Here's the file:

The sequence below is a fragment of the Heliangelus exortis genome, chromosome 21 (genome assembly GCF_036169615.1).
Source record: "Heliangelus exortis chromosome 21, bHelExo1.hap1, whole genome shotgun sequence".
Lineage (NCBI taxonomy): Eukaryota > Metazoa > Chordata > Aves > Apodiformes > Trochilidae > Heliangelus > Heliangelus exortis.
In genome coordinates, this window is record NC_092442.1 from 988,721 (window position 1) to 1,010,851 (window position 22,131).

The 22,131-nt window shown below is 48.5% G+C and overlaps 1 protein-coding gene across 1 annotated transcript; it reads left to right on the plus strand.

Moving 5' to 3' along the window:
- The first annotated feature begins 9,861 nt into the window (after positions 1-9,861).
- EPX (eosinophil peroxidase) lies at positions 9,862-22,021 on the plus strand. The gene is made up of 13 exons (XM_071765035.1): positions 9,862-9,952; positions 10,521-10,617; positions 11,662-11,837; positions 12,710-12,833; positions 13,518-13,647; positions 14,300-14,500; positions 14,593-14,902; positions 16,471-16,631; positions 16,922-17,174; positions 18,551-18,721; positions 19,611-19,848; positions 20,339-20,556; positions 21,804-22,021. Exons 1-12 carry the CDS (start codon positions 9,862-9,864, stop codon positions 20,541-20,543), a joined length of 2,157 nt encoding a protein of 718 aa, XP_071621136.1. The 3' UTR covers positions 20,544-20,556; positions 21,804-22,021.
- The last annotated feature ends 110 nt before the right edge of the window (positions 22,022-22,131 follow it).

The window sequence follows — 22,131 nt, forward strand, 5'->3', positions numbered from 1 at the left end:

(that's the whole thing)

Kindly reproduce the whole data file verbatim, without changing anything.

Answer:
The sequence below is a fragment of the Heliangelus exortis genome, chromosome 21 (genome assembly GCF_036169615.1).
Source record: "Heliangelus exortis chromosome 21, bHelExo1.hap1, whole genome shotgun sequence".
Lineage (NCBI taxonomy): Eukaryota > Metazoa > Chordata > Aves > Apodiformes > Trochilidae > Heliangelus > Heliangelus exortis.
In genome coordinates, this window is record NC_092442.1 from 988,721 (window position 1) to 1,010,851 (window position 22,131).

The 22,131-nt window shown below is 48.5% G+C and overlaps 1 protein-coding gene across 1 annotated transcript; it reads left to right on the plus strand.

Moving 5' to 3' along the window:
- The first annotated feature begins 9,861 nt into the window (after positions 1-9,861).
- EPX (eosinophil peroxidase) lies at positions 9,862-22,021 on the plus strand. The gene is made up of 13 exons (XM_071765035.1): positions 9,862-9,952; positions 10,521-10,617; positions 11,662-11,837; positions 12,710-12,833; positions 13,518-13,647; positions 14,300-14,500; positions 14,593-14,902; positions 16,471-16,631; positions 16,922-17,174; positions 18,551-18,721; positions 19,611-19,848; positions 20,339-20,556; positions 21,804-22,021. Exons 1-12 carry the CDS (start codon positions 9,862-9,864, stop codon positions 20,541-20,543), a joined length of 2,157 nt encoding a protein of 718 aa, XP_071621136.1. The 3' UTR covers positions 20,544-20,556; positions 21,804-22,021.
- The last annotated feature ends 110 nt before the right edge of the window (positions 22,022-22,131 follow it).

The window sequence follows — 22,131 nt, forward strand, 5'->3', positions numbered from 1 at the left end: